|The new Leo Burnett logo still reaches for the stars.
On the 67th anniversary of the shop's founding, leadership and staff of Leo Burnett Worldwide gathered in front of its 35 W. Wacker Dr. headquarters here to unveil a new corporate logo and motto.
Now etched into granite pillars on either side of the door is an ink-line drawing of a person reaching toward three stars that illustrates Mr. Burnett's famous saying, "Reach for the stars." As the agency endured several ups and downs, especially in its bid to be sold, rumors swirled the Burnett name would fade like a dying star.
"For a week, we've been asking people at our place, 'Where's Leo?'" said Vice Chairman-Chief Creative Officer Cheryl Berman. "We don't know exactly what the future brings, but we know Leo's going with us." She pointedly stressed the endurance of the Burnett name, telling the crowd of
|Photo: Tracy Wernecke|
|It was Leo everywhere as 67 Leo Burnett impersonators took part in the day's anniversary celebration.
Click to see larger Leos.
Ms. Berman then introduced 67 "Leos," actors from the Second City improvisation comedy group who carried a black portfolio and wore Mr. Burnett's signature black fedora, tan trench coat and thick-rimmed black glasses. Earlier in the morning, staff took part in a scavenger hunt to find the Leo look-alikes hiding around the offices.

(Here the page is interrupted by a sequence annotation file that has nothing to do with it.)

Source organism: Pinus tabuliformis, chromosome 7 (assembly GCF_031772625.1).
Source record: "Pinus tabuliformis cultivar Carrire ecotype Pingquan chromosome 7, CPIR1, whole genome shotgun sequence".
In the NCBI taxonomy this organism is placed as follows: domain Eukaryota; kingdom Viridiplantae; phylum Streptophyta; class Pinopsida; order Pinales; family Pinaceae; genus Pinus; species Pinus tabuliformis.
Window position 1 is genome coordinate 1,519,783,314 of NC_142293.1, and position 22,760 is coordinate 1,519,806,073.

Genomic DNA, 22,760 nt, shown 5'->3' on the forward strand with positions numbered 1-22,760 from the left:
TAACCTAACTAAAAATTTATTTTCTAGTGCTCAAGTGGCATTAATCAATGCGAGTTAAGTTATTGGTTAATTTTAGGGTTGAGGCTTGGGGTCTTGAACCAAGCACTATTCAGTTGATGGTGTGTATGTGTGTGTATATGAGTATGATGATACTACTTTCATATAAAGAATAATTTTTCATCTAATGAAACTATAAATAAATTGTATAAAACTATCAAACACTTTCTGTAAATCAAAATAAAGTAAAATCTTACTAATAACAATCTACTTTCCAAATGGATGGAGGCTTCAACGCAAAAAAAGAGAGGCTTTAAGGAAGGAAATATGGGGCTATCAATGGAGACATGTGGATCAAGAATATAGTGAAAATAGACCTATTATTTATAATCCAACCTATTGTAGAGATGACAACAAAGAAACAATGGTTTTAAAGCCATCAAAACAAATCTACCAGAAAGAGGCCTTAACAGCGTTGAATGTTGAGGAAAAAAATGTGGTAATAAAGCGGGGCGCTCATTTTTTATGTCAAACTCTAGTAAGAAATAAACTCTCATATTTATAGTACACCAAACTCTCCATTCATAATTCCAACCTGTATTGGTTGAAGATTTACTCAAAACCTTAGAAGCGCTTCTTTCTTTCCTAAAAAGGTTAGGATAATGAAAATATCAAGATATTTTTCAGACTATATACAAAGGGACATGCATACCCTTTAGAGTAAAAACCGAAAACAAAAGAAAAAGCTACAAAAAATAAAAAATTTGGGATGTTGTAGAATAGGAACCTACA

Linda Wolf, Leo Burnett's worldwide CEO, introduced Mr. Burnett's son, Joe, and other family members, as well as 42nd Ward Alderman Burton Natarus. She told the story of how 67 years ago Mr. Burnett took the train to Chicago and walked for the first time to his five-room office on the third floor of the Palmer House with the now legendary bowl of apples.
"It's only fitting now that we recognize his
"It's very unusual in a company that a name survives like Leo Burnett," said Mr. Natarus. He implored the staff to not let their imaginations stop or "Leo will press a button and lighting will come down."
His closing remarks seemed to foreshadow the doubts some hold as to whether new ownership means Chicago would lose its most famous ad agency: "Please stay in love with Chicago," Mr. Natarus said.